Raymond leads WSDA’s Regional Markets Program, which aims to strengthen the economic vitality of small and direct marketing farms and increase availability of healthy, locally grown Washington foods.

Although the program does not act as a representative for any individual seller, Raymond provided a list of grain producers who sell directly to consumers and serve niche markets such as local bakers and craft brewers.

“Wheat is not typically sold direct to the consumer,” Raymond said. “But as consumer interest in farm to table connections continues to grow, we are seeing that demand from the market expand into grain. An increasing number of producers are interested in opportunities to sell grain directly. Our program helps support growers to build and connect with those markets.”

The clientele for the Regional Markets Small Farm and Direct Marketing program is often smaller scale with unique needs. Raymond said it makes the work more interesting. In the case of this kosher wheat request, she answered several of the rabbi's questions about Washington’s cropland to make sure all aspects of production met the kosher standard.

“On one occasion I had to confirm that the area is not considered a desert, which apparently is a concern,” Raymond said. “This is a fascinating process and I am learning a lot.”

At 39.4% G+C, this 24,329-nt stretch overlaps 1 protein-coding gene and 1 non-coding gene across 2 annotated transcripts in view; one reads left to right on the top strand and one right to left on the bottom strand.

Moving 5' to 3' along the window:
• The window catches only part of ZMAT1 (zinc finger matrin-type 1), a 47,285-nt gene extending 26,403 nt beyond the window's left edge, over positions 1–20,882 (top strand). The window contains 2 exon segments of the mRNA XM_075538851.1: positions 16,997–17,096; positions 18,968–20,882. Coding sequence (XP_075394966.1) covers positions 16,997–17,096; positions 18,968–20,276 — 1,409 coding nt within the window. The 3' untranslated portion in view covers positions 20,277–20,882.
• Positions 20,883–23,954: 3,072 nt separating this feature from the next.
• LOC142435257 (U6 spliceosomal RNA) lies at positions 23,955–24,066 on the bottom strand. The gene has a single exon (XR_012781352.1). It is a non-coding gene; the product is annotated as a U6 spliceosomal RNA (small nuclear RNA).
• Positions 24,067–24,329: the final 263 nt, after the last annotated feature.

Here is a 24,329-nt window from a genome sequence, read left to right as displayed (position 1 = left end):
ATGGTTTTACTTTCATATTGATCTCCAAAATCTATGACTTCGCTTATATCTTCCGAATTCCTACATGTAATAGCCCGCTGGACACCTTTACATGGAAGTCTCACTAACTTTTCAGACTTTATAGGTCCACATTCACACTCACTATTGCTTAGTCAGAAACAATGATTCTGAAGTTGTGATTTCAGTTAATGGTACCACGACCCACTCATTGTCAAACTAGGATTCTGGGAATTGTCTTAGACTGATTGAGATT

With Raymond’s help, Tyrnauer connected with Shepherd's Grain, a Northwest grain growers’ group that espouses sustainable farming practices and cultivates direct connections between farmers and consumers. The 35 growers in the group package grain with tracking numbers so buyers can trace products back to the individual farms where they were grown.

Shepherd’s Grain Business Development Manager Tim McElroy helped find the right farm.

“They have a lot of requirements, but Rabbi Jacob was a pleasure to work with,” McElroy said. “We enjoyed doing business from someone across the country and finding new markets for our wheat.”
McElroy said the whole thing happened fast.

“He wanted to see the moisture levels on the wheat. We got it and when we gave it to him, he came right out,” McElroy said.
Rabbi Jacob and his sons discuss
 the wheat harvest.
Within a few weeks of contacting WSDA, the New York rabbi was in the Palouse rolling down wheat field rows in the cab of a combine. Kosher rules require the rabbi to cut the wheat.

“I was sitting in the combine. Every time he went to lower the knife arm, I pulled the lever,” Tyrnauer said. “I have to pray while we are cutting. The prayer is, ‘I’m cutting it for matzah.”